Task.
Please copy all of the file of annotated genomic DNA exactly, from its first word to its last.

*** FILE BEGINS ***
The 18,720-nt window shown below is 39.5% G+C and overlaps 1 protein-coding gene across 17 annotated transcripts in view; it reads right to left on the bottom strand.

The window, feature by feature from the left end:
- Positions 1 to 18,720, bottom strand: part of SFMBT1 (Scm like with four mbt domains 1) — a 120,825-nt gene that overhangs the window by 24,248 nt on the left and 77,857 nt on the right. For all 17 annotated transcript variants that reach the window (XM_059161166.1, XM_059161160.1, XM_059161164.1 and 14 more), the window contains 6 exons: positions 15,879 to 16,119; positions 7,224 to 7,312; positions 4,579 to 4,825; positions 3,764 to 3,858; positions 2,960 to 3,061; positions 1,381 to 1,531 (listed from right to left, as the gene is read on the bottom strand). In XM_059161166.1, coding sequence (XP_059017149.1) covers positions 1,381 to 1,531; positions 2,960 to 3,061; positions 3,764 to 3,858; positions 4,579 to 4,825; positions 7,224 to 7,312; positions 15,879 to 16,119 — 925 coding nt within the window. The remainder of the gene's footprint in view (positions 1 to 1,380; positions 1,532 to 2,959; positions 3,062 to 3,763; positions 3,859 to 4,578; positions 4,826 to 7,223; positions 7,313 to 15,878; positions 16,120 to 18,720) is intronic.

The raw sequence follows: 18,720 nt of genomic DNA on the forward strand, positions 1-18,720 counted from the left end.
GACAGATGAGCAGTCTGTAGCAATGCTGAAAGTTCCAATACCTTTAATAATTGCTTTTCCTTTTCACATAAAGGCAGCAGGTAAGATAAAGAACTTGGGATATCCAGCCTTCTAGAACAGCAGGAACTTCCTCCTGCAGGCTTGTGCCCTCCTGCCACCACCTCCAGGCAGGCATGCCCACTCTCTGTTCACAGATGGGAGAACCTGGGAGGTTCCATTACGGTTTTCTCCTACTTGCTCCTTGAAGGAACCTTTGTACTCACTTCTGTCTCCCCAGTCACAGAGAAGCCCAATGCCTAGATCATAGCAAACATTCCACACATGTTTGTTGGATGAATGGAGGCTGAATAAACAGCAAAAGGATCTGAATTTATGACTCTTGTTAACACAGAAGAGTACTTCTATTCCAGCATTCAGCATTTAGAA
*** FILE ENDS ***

The 18,720-nt window shown below is 39.5% G+C and overlaps 1 protein-coding gene across 17 annotated transcripts in view; it reads right to left on the bottom strand.

The window, feature by feature from the left end:
- Positions 1 to 18,720, bottom strand: part of SFMBT1 (Scm like with four mbt domains 1) — a 120,825-nt gene that overhangs the window by 24,248 nt on the left and 77,857 nt on the right. For all 17 annotated transcript variants that reach the window (XM_059161166.1, XM_059161160.1, XM_059161164.1 and 14 more), the window contains 6 exons: positions 15,879 to 16,119; positions 7,224 to 7,312; positions 4,579 to 4,825; positions 3,764 to 3,858; positions 2,960 to 3,061; positions 1,381 to 1,531 (listed from right to left, as the gene is read on the bottom strand). In XM_059161166.1, coding sequence (XP_059017149.1) covers positions 1,381 to 1,531; positions 2,960 to 3,061; positions 3,764 to 3,858; positions 4,579 to 4,825; positions 7,224 to 7,312; positions 15,879 to 16,119 — 925 coding nt within the window. The remainder of the gene's footprint in view (positions 1 to 1,380; positions 1,532 to 2,959; positions 3,062 to 3,763; positions 3,859 to 4,578; positions 4,826 to 7,223; positions 7,313 to 15,878; positions 16,120 to 18,720) is intronic.

The raw sequence follows: 18,720 nt of genomic DNA on the forward strand, positions 1-18,720 counted from the left end.
GACAGATGAGCAGTCTGTAGCAATGCTGAAAGTTCCAATACCTTTAATAATTGCTTTTCCTTTTCACATAAAGGCAGCAGGTAAGATAAAGAACTTGGGATATCCAGCCTTCTAGAACAGCAGGAACTTCCTCCTGCAGGCTTGTGCCCTCCTGCCACCACCTCCAGGCAGGCATGCCCACTCTCTGTTCACAGATGGGAGAACCTGGGAGGTTCCATTACGGTTTTCTCCTACTTGCTCCTTGAAGGAACCTTTGTACTCACTTCTGTCTCCCCAGTCACAGAGAAGCCCAATGCCTAGATCATAGCAAACATTCCACACATGTTTGTTGGATGAATGGAGGCTGAATAAACAGCAAAAGGATCTGAATTTATGACTCTTGTTAACACAGAAGAGTACTTCTATTCCAGCATTCAGCATTTAGAA